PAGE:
I don’t care how hard you try, you can’t try every single arthritis prevention supplement on your horse. Even if there were only 100 of them (and there are lots more), If you tried all, one at a time, for – how long, really? – 2 months at a time, that’s 200 months, or over 16 years, or about as long as many people own one horse. Maybe you feed them all at the same time? No, that wouldn’t work, because then you’d be trying to get your horse to eat a bit more than three pounds of arthritis supplement a day (at 2 ounces a day x 100 supplements), and you still wouldn’t know which one would work. I give up. Unless you have some method of testing them – science – there’s no logical basis to choose one of them over another.
Look, I get that waiting for sold results can be frustrating. Among its other features, science is tidy, rigorous, and cautious. Science wants to know exactly what is going on when someone says a treatment “works”. (CLICK HERE to read my article “What Works.”) It has found that question to be much more complex than anyone thought. As much as I wish it were otherwise (really, I do – things would be so much easier), the only way to be truly sure it is the remedy itself that relieves your horse’s symptoms is to set up a proper scientific trial where you have no way of knowing whether your horse is getting the remedy or a placebo. If the remedy really works, you can tell based on the results of the tests. But when your horse has a problem, caution is usually not the first thing on your mind.
So, when I write an article about glucosamine and chondroitin sulfate (CLICK HERE to read it), and I point out that…
- There’s no biological reason that it should work, and,
- There are lots of biological reasons that it shouldn’t work, and,
- No one has ever established what a proper dose is supposed to be, and,
- It’s been shown, in both human and horse studies, that the products may not contain what they claim, and,
- The best scientific studies (mostly in humans, but mammalian joints are pretty much alike) show no effect
And you respond, “But it works for me…”
I’m OK with that. Because at the end of the day, you care about your horse, and I care about your horse (which is why I write this stuff), and all we both want is for him to be better (from whatever problem he might have). But I still think it’s important to know if something really works.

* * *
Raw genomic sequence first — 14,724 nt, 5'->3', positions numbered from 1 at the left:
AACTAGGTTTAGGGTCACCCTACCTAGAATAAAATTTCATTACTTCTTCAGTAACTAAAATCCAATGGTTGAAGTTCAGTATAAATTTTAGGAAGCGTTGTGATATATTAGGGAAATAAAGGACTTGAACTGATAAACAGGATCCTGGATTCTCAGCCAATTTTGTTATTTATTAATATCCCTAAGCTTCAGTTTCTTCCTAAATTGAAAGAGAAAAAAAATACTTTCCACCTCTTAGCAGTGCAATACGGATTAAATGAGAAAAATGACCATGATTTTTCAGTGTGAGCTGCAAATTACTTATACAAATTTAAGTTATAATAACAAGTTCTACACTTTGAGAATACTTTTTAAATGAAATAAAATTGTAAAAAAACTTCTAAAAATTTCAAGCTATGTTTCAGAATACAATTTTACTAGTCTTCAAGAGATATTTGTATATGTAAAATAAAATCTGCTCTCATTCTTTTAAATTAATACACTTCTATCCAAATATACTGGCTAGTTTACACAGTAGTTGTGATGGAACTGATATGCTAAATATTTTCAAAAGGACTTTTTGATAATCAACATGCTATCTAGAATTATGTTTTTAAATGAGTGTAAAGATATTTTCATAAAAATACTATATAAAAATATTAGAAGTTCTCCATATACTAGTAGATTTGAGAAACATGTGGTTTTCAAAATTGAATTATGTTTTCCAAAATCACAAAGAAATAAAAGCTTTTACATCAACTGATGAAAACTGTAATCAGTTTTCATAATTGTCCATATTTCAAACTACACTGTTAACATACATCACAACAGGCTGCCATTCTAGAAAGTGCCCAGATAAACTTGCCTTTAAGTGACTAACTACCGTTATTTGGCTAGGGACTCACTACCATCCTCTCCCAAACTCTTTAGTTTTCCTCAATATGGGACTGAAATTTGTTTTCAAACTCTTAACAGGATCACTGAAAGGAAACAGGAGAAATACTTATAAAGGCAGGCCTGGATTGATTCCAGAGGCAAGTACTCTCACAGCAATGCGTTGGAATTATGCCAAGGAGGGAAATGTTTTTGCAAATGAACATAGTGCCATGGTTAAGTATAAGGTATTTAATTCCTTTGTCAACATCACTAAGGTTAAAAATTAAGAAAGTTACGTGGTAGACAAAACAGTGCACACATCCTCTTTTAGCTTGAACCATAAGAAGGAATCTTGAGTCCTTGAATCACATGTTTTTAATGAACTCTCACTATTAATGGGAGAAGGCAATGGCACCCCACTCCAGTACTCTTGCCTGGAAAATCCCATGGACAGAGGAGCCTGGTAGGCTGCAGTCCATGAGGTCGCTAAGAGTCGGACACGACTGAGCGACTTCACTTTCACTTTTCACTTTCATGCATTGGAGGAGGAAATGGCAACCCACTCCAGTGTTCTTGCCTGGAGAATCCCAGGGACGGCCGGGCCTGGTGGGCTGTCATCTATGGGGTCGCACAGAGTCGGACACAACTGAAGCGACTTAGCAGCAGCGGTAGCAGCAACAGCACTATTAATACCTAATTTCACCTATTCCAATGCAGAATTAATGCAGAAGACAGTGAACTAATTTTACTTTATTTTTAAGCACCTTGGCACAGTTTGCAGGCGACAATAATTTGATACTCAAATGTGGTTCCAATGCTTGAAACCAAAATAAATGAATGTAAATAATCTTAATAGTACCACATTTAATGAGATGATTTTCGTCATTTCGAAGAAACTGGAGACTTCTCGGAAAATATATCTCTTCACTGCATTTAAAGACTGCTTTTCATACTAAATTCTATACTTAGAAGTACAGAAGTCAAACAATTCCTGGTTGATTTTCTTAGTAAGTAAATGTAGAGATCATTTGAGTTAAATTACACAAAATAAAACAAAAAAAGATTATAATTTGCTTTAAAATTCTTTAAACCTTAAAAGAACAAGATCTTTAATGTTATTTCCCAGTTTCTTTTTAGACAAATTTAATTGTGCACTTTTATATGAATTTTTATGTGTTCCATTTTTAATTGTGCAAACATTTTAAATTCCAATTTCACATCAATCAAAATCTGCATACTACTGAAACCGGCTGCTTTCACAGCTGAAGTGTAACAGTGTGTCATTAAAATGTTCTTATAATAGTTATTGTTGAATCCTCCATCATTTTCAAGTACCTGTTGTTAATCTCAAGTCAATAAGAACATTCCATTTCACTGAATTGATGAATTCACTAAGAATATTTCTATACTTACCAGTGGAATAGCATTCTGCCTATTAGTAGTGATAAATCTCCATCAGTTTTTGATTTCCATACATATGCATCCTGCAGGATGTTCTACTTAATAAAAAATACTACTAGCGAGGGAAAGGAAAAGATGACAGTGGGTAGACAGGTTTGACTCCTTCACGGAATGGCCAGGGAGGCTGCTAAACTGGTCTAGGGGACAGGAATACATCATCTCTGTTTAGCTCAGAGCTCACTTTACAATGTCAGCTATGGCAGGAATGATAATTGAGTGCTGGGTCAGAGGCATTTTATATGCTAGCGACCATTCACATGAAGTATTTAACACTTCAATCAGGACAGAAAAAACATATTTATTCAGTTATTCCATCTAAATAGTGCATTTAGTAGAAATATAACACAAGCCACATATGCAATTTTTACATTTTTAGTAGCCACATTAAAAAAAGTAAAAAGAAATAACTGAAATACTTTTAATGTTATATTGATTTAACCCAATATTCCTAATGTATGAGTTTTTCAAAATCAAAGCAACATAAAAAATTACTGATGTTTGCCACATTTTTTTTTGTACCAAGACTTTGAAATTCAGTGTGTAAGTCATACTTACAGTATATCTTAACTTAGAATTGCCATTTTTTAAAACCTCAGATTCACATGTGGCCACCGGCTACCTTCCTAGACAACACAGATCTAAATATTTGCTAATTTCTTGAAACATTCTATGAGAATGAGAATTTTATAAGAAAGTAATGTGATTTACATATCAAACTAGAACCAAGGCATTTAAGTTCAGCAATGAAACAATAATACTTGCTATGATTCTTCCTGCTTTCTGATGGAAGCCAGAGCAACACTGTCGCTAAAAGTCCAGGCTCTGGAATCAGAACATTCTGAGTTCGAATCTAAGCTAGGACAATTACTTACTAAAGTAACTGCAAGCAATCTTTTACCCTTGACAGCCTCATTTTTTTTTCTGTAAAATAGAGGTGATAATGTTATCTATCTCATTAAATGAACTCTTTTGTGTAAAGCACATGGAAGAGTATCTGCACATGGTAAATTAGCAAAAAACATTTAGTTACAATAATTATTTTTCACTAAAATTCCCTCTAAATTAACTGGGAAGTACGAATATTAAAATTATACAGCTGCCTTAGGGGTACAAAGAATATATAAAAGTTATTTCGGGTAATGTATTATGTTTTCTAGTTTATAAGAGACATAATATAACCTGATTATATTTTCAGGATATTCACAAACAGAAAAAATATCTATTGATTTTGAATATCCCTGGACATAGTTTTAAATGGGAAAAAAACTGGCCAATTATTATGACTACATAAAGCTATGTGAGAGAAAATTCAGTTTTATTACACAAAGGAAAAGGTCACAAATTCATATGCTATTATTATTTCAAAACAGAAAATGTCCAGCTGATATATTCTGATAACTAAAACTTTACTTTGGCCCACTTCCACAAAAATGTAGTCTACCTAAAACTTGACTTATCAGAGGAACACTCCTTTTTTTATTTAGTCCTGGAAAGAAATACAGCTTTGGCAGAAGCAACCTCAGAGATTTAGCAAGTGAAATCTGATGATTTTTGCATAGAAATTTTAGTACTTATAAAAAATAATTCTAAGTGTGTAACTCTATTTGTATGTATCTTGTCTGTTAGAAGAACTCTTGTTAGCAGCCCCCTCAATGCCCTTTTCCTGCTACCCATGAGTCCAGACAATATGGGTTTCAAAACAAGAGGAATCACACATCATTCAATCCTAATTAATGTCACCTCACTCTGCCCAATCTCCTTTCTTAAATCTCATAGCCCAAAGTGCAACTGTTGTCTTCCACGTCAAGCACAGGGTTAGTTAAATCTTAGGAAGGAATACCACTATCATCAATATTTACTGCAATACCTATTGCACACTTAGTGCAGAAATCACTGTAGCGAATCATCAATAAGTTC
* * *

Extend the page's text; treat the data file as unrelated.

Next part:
There was a fascinating study about the “It Works For Me” phenomenon, just published in 2013. In it, 32 horses with headshaking were studied. Owners were asked to determine if a supplement for head shaking worked. But they didn’t know if their horses were really getting the supplement, or if they were getting a placebo. Guess what they found.
EVERYONE who was giving their horse something thought that what they were giving their horse helped. Didn’t matter if if was the supplement or the placebo, owners thought it was doing some good. But, in fact, nothing did any good (they recorded the horses’ behaviors, and had independent evaluators tell if there were any before-and-after differences). You can CLICK HERE to see an abstract of the study.
Look, when you think something “works,” medicine people really do notice. Good stories are often the start of good investigations. But there are so many claims that things “work” (READ: “internet”) that we’re now running the risk that useful information may be swamped by a tidal wave of testimonials.
So, as you poke around my website, you’ll see a consistent theme – I think that good evidence is important, when it comes to choosing therapies. I think we owe horses a good likelihood that something we’re giving them or doing to them actually does something. So, I’ll just keep pointing out the facts, and I’ll be thrilled if, by reading them, you’ll think about what you’re doing for your horse a little bit more. I’m not trying to sell you anything, and, honestly, I think it’s great that you’re doing just about whatever you’re doing in trying to help your horse. But remember that what we think might be so isn’t always so, and we’ve moved forward a lot in the past few decades due simply to trying to see if what “works” for one person and that person’s horse really works for everybody. In general, I think that’s a very important question to answer.